Interview with Lisa Ward covering her new album Black Swan + exclusive track

Black Swan is the debut album by Lisa Ward, a Senior All-Ireland Fiddle Champion from a family steeped in the tradition. All four of her sisters are also very much involved in the music scene and have won numerous All Ireland titles. Alongside her sisters, Lisa performs regularly in the group ‘The Ward Sisters’, who perform an array of Irish Traditional Music, Song, and Dance (Céili and Sean Nós).

This debut album has been some time in the making by her own omission and we spoke to her on this point.  

“Overall it took just under two years to complete the entire album” she says.  “Just as recording commenced, I started a full time primary teaching job. As a result my recording time was limited to weekends and getting dates to suit featured musicians and the recording studio proved difficult at times.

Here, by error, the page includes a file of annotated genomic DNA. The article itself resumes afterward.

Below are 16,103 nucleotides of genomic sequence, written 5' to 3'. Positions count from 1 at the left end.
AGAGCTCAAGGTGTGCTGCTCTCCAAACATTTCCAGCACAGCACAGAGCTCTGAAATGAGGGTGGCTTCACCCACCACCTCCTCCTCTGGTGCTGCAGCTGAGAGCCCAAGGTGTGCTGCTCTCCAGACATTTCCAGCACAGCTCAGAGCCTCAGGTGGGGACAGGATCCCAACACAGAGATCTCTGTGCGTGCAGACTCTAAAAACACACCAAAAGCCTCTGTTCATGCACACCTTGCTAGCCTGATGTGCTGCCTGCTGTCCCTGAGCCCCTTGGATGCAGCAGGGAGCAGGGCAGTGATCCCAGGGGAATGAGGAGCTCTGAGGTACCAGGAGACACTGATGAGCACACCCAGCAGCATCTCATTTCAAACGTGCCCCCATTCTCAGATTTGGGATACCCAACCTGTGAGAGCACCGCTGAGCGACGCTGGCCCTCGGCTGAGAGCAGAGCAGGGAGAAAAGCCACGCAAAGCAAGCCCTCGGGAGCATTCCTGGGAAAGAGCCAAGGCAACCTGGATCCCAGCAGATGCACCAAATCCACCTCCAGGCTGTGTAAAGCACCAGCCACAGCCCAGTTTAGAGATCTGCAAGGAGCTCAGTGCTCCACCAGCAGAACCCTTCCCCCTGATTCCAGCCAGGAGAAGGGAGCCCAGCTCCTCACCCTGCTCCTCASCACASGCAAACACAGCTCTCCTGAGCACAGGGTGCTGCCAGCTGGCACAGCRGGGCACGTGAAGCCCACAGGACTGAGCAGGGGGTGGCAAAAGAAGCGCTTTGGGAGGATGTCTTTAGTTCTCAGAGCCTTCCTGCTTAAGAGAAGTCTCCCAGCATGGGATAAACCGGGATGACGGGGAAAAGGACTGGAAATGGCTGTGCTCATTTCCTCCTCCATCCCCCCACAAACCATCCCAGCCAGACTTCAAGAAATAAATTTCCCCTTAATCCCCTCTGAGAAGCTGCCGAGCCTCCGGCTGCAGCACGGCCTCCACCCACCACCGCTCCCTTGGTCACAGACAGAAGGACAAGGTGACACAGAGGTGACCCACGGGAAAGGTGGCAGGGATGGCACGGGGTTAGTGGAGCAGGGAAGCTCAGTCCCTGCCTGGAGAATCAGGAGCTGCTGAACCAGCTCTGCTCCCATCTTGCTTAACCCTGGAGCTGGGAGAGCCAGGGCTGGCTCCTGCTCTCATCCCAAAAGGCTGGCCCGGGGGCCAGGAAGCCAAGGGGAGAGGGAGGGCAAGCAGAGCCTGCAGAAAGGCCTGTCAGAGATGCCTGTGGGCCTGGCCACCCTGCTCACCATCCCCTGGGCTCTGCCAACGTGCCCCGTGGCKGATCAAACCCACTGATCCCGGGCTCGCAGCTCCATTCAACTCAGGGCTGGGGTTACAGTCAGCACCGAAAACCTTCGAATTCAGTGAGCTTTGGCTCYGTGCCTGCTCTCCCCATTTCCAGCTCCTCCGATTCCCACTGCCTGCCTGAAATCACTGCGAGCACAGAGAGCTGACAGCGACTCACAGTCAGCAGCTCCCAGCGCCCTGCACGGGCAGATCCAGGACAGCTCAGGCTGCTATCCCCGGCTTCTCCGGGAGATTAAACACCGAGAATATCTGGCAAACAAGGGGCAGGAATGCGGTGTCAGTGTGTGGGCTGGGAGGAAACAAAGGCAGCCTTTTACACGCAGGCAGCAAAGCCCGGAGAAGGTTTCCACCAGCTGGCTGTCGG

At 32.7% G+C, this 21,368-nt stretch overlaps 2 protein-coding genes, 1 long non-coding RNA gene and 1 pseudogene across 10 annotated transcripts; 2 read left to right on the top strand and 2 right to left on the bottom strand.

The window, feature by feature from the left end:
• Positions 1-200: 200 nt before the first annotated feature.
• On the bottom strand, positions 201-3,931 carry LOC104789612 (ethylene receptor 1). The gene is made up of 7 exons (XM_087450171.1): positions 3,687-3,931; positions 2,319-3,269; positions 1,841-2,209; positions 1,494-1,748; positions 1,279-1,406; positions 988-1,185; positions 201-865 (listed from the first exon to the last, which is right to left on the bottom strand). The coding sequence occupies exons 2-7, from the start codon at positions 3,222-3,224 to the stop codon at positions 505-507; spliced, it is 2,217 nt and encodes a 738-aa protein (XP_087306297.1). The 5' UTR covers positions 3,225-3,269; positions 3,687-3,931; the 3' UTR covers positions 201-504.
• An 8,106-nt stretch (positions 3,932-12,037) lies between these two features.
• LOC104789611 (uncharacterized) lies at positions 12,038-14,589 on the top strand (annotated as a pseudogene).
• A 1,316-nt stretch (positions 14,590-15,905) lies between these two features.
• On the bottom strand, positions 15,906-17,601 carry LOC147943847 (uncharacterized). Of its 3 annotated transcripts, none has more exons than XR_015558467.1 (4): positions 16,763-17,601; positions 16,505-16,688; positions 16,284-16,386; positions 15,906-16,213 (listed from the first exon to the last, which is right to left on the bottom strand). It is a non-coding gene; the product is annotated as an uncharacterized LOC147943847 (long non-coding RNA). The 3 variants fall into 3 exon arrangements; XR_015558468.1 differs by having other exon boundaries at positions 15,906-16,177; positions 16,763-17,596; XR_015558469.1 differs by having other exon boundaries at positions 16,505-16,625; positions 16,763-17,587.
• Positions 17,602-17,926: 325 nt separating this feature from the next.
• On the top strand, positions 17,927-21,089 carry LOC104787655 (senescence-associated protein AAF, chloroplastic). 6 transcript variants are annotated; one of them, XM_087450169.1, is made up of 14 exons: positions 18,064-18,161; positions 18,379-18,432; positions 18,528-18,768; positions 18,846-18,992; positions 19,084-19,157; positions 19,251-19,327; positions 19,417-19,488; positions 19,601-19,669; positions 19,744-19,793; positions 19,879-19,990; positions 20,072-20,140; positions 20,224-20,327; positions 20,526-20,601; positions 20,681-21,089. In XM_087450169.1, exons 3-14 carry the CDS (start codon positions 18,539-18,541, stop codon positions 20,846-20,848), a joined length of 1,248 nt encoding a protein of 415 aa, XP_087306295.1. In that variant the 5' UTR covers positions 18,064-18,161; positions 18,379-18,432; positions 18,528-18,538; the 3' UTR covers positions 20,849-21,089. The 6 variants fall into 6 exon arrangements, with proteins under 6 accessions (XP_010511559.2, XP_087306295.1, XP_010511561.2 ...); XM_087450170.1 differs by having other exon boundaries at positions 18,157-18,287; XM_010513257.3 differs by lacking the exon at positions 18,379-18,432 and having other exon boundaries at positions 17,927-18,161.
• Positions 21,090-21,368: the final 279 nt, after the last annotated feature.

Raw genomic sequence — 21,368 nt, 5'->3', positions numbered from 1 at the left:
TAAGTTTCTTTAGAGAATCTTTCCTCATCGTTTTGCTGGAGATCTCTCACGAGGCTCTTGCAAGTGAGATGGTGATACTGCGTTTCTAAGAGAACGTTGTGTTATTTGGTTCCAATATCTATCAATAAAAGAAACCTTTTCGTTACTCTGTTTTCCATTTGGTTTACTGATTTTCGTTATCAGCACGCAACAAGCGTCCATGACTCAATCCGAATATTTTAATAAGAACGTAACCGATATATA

"In studio I often played track after track without stopping to listen back or make edits – everything was recorded.  I’d take these recordings home and spend a significant amount of time listening back to see which ones I liked/disliked, variations I’d keep/take out, etc.  I didn’t want to rush the process just to get it finished – I wanted something I would be 100% happy to release.”

Lisa often left listening to the initial recordings for weeks.  When she finally returned to listen to them she would hear melodies differently or find something new, and this further delayed the album release. Eventually the edits were made and the project progressed.

Included below is Track 9 from the album and it is a pair of Slip Jigs called Heart Shaped Wood and The Wing Flapper. The first tune was composed and recorded by flute player Michael Mc Goldrick.  The Wing Flapper was composed by Alan Kelly and both were learnt from the playing of Siobhan Peoples.

Decisions on aspects such as the tune choices, album cover, graphics, mastering and duplication also took time. She wanted to incorporate, explore, and combine melodies and techniques that were new and old to her, while staying true to her own style.  “The music unconsciously instilled in me was of significant importance” she said. “Again, I wanted a product that I myself would be satisfied to own.”